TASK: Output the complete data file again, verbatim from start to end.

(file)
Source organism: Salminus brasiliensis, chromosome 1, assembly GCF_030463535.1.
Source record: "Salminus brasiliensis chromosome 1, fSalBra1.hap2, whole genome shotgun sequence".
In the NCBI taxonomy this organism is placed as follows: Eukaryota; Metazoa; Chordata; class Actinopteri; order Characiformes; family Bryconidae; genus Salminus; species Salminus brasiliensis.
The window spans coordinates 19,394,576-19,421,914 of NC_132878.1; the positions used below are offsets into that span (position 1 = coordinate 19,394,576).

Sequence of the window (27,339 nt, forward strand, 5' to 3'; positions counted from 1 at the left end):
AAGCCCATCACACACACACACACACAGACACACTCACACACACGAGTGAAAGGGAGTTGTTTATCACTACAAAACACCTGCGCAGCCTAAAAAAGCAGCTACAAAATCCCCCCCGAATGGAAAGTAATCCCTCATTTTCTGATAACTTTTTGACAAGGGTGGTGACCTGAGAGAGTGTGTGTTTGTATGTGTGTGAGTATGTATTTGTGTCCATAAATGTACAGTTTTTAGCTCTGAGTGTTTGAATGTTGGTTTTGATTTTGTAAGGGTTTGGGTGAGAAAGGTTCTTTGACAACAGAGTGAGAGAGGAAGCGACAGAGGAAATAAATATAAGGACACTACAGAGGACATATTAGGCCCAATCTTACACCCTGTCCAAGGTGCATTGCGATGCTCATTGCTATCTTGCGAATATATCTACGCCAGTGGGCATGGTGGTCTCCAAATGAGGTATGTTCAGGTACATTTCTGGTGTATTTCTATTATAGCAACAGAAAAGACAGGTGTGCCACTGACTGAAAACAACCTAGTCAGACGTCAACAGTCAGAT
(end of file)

Source organism: Salminus brasiliensis, chromosome 1, assembly GCF_030463535.1.
Source record: "Salminus brasiliensis chromosome 1, fSalBra1.hap2, whole genome shotgun sequence".
In the NCBI taxonomy this organism is placed as follows: Eukaryota; Metazoa; Chordata; class Actinopteri; order Characiformes; family Bryconidae; genus Salminus; species Salminus brasiliensis.
The window spans coordinates 19,394,576-19,421,914 of NC_132878.1; the positions used below are offsets into that span (position 1 = coordinate 19,394,576).

Sequence of the window (27,339 nt, forward strand, 5' to 3'; positions counted from 1 at the left end):
AAGCCCATCACACACACACACACACAGACACACTCACACACACGAGTGAAAGGGAGTTGTTTATCACTACAAAACACCTGCGCAGCCTAAAAAAGCAGCTACAAAATCCCCCCCGAATGGAAAGTAATCCCTCATTTTCTGATAACTTTTTGACAAGGGTGGTGACCTGAGAGAGTGTGTGTTTGTATGTGTGTGAGTATGTATTTGTGTCCATAAATGTACAGTTTTTAGCTCTGAGTGTTTGAATGTTGGTTTTGATTTTGTAAGGGTTTGGGTGAGAAAGGTTCTTTGACAACAGAGTGAGAGAGGAAGCGACAGAGGAAATAAATATAAGGACACTACAGAGGACATATTAGGCCCAATCTTACACCCTGTCCAAGGTGCATTGCGATGCTCATTGCTATCTTGCGAATATATCTACGCCAGTGGGCATGGTGGTCTCCAAATGAGGTATGTTCAGGTACATTTCTGGTGTATTTCTATTATAGCAACAGAAAAGACAGGTGTGCCACTGACTGAAAACAACCTAGTCAGACGTCAACAGTCAGAT